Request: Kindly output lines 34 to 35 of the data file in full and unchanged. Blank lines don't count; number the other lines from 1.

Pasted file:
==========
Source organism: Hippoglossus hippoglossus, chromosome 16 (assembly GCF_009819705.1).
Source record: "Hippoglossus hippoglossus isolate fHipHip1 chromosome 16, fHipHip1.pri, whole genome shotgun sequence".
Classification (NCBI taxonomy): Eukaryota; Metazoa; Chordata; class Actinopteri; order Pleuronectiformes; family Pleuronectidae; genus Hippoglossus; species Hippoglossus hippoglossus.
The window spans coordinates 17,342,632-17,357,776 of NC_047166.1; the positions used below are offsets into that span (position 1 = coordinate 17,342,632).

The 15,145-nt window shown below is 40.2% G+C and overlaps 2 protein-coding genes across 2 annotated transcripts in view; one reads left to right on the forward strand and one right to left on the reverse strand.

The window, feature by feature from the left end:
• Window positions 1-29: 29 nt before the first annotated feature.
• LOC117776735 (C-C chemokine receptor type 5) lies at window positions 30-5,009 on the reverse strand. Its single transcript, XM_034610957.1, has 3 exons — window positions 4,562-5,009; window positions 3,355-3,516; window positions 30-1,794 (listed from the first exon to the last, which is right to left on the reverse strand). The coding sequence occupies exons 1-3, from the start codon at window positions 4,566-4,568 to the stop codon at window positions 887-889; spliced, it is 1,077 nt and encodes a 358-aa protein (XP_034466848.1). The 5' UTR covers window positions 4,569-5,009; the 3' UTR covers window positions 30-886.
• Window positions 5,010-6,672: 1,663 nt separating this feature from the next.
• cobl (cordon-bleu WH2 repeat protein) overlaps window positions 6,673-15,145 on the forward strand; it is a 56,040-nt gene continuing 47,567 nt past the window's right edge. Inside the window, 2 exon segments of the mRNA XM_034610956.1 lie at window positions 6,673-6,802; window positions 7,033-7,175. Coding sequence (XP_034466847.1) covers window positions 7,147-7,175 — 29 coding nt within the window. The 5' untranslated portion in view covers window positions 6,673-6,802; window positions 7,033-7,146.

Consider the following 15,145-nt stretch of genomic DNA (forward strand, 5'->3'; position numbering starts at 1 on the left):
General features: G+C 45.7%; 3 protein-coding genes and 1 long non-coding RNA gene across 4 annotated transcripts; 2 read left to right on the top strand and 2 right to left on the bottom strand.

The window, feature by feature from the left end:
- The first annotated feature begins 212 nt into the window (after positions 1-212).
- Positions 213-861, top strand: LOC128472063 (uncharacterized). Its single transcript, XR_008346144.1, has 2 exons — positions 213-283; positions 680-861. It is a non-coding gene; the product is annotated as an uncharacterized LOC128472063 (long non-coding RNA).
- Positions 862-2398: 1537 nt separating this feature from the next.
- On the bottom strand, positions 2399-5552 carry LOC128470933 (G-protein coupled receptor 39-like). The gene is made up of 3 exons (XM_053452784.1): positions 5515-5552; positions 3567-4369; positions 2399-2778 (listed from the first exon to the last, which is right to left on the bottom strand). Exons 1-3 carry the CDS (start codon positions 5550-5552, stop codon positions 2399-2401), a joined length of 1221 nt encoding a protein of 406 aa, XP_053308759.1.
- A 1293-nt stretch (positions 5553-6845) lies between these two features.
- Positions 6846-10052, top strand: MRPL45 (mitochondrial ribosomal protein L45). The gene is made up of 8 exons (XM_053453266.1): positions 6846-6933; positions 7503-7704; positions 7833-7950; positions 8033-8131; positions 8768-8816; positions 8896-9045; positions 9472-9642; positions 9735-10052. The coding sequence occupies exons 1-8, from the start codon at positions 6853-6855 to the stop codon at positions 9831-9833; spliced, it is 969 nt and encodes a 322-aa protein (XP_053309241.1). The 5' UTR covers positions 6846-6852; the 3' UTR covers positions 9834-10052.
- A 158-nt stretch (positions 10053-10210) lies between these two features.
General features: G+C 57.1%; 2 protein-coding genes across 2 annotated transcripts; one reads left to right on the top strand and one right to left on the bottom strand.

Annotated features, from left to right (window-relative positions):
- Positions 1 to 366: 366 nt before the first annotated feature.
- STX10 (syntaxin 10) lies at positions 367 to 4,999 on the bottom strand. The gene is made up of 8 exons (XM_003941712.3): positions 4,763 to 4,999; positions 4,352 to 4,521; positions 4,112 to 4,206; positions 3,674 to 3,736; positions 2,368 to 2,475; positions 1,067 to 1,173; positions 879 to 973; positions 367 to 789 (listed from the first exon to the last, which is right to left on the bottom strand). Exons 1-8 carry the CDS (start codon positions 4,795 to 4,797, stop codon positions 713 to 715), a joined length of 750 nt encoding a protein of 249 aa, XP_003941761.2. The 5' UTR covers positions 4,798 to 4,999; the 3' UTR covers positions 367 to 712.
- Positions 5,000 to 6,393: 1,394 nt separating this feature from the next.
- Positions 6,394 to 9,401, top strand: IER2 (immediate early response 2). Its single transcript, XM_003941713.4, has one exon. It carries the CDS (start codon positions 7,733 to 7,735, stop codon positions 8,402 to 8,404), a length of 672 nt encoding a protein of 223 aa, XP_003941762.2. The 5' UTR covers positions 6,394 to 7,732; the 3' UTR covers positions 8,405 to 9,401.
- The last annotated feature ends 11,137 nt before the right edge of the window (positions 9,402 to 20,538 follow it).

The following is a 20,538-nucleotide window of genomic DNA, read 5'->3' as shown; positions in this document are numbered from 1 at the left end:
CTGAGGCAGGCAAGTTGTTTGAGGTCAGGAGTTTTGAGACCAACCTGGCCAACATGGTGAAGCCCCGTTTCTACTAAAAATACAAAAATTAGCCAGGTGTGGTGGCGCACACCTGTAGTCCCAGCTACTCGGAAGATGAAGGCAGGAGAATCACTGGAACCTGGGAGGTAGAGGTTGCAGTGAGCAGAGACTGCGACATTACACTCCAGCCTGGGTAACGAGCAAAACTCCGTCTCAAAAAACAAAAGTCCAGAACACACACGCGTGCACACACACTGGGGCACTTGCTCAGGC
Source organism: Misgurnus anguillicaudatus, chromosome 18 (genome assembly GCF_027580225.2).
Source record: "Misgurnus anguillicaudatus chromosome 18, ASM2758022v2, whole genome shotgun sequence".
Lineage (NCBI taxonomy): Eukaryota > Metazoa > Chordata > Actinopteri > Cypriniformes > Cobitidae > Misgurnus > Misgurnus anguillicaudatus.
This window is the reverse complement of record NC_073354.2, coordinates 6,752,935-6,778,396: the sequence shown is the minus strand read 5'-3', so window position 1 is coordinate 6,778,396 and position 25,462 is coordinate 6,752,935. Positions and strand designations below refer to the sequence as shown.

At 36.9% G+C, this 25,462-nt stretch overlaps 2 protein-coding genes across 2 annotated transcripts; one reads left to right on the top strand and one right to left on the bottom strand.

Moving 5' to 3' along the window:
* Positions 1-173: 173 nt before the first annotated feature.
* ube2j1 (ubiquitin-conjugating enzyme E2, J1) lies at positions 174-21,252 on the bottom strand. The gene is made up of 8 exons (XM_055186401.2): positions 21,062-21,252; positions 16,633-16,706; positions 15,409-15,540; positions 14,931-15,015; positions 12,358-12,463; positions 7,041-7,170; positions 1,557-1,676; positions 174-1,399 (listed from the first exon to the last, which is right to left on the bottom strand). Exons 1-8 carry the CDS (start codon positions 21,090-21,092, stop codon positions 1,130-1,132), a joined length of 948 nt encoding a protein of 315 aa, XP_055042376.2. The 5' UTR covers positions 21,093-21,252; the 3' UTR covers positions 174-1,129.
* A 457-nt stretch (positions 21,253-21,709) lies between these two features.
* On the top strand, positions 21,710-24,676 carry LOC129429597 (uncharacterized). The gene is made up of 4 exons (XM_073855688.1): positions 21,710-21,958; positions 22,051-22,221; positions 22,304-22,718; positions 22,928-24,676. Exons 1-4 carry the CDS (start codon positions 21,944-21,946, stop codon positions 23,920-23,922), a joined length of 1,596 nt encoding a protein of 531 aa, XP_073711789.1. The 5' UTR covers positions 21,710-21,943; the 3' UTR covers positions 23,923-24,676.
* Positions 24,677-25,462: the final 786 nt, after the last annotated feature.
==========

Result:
At 36.9% G+C, this 25,462-nt stretch overlaps 2 protein-coding genes across 2 annotated transcripts; one reads left to right on the top strand and one right to left on the bottom strand.

Moving 5' to 3' along the window: